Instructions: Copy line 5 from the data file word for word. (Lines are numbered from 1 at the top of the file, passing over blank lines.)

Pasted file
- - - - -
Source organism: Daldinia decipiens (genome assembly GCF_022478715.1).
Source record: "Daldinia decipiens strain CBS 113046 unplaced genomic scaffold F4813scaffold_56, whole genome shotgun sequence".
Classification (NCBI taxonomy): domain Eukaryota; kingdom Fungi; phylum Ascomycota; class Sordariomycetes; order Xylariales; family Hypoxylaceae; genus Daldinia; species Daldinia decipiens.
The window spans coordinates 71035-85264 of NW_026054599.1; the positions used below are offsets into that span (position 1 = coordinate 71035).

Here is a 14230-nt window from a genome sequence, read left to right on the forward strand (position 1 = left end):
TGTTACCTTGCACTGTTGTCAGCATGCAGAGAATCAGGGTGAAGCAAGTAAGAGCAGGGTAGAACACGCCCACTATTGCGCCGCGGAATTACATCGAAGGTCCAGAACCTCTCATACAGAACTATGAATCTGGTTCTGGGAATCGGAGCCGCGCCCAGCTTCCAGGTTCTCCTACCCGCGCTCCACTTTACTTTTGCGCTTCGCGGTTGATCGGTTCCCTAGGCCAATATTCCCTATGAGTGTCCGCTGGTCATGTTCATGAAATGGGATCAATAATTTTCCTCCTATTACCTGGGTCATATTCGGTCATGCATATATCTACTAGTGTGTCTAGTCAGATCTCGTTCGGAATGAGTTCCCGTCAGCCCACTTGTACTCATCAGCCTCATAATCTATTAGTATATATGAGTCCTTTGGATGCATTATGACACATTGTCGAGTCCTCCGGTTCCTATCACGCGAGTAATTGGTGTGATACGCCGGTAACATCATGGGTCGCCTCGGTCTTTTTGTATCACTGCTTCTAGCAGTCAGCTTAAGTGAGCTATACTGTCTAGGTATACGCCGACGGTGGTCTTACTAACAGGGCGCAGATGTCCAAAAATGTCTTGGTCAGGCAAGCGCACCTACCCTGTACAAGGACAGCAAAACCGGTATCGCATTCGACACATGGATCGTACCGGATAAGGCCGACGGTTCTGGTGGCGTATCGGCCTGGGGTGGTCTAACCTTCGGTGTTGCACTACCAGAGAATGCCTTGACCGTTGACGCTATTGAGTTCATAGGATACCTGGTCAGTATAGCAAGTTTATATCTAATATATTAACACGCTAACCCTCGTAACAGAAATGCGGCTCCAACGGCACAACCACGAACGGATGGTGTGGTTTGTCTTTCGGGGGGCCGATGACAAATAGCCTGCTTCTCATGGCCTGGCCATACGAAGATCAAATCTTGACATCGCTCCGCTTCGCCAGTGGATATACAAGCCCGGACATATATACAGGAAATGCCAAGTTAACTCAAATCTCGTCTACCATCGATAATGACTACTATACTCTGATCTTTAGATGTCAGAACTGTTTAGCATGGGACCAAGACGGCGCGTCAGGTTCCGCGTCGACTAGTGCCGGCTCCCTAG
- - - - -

Here is a 14230-nt window from a genome sequence, read left to right on the forward strand (position 1 = left end):